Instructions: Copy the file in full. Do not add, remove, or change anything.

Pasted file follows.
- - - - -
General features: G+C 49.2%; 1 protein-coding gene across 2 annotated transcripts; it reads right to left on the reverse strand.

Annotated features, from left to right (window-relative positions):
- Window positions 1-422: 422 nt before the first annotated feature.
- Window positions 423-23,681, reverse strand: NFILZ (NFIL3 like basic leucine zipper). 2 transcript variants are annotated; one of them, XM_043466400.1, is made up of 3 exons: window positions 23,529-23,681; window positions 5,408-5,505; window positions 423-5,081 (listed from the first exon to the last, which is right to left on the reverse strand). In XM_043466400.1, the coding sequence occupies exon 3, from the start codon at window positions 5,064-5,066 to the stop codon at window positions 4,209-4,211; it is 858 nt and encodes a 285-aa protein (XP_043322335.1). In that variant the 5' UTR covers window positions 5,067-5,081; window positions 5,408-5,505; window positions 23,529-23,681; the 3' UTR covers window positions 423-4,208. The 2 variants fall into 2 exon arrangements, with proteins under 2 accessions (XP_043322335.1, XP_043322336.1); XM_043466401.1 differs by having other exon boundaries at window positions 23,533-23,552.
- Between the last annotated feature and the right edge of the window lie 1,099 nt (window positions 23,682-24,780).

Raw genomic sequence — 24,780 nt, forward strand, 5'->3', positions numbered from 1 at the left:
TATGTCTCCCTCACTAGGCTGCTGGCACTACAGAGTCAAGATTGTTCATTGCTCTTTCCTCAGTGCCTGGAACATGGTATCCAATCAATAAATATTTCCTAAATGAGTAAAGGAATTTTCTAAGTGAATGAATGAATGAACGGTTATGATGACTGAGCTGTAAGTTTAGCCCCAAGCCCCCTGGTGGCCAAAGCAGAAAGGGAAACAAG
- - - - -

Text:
General features: G+C 49.2%; 1 protein-coding gene across 2 annotated transcripts; it reads right to left on the reverse strand.

Annotated features, from left to right (window-relative positions):
- Window positions 1-422: 422 nt before the first annotated feature.
- Window positions 423-23,681, reverse strand: NFILZ (NFIL3 like basic leucine zipper). 2 transcript variants are annotated; one of them, XM_043466400.1, is made up of 3 exons: window positions 23,529-23,681; window positions 5,408-5,505; window positions 423-5,081 (listed from the first exon to the last, which is right to left on the reverse strand). In XM_043466400.1, the coding sequence occupies exon 3, from the start codon at window positions 5,064-5,066 to the stop codon at window positions 4,209-4,211; it is 858 nt and encodes a 285-aa protein (XP_043322335.1). In that variant the 5' UTR covers window positions 5,067-5,081; window positions 5,408-5,505; window positions 23,529-23,681; the 3' UTR covers window positions 423-4,208. The 2 variants fall into 2 exon arrangements, with proteins under 2 accessions (XP_043322335.1, XP_043322336.1); XM_043466401.1 differs by having other exon boundaries at window positions 23,533-23,552.
- Between the last annotated feature and the right edge of the window lie 1,099 nt (window positions 23,682-24,780).

Raw genomic sequence — 24,780 nt, forward strand, 5'->3', positions numbered from 1 at the left:
TATGTCTCCCTCACTAGGCTGCTGGCACTACAGAGTCAAGATTGTTCATTGCTCTTTCCTCAGTGCCTGGAACATGGTATCCAATCAATAAATATTTCCTAAATGAGTAAAGGAATTTTCTAAGTGAATGAATGAATGAACGGTTATGATGACTGAGCTGTAAGTTTAGCCCCAAGCCCCCTGGTGGCCAAAGCAGAAAGGGAAACAAG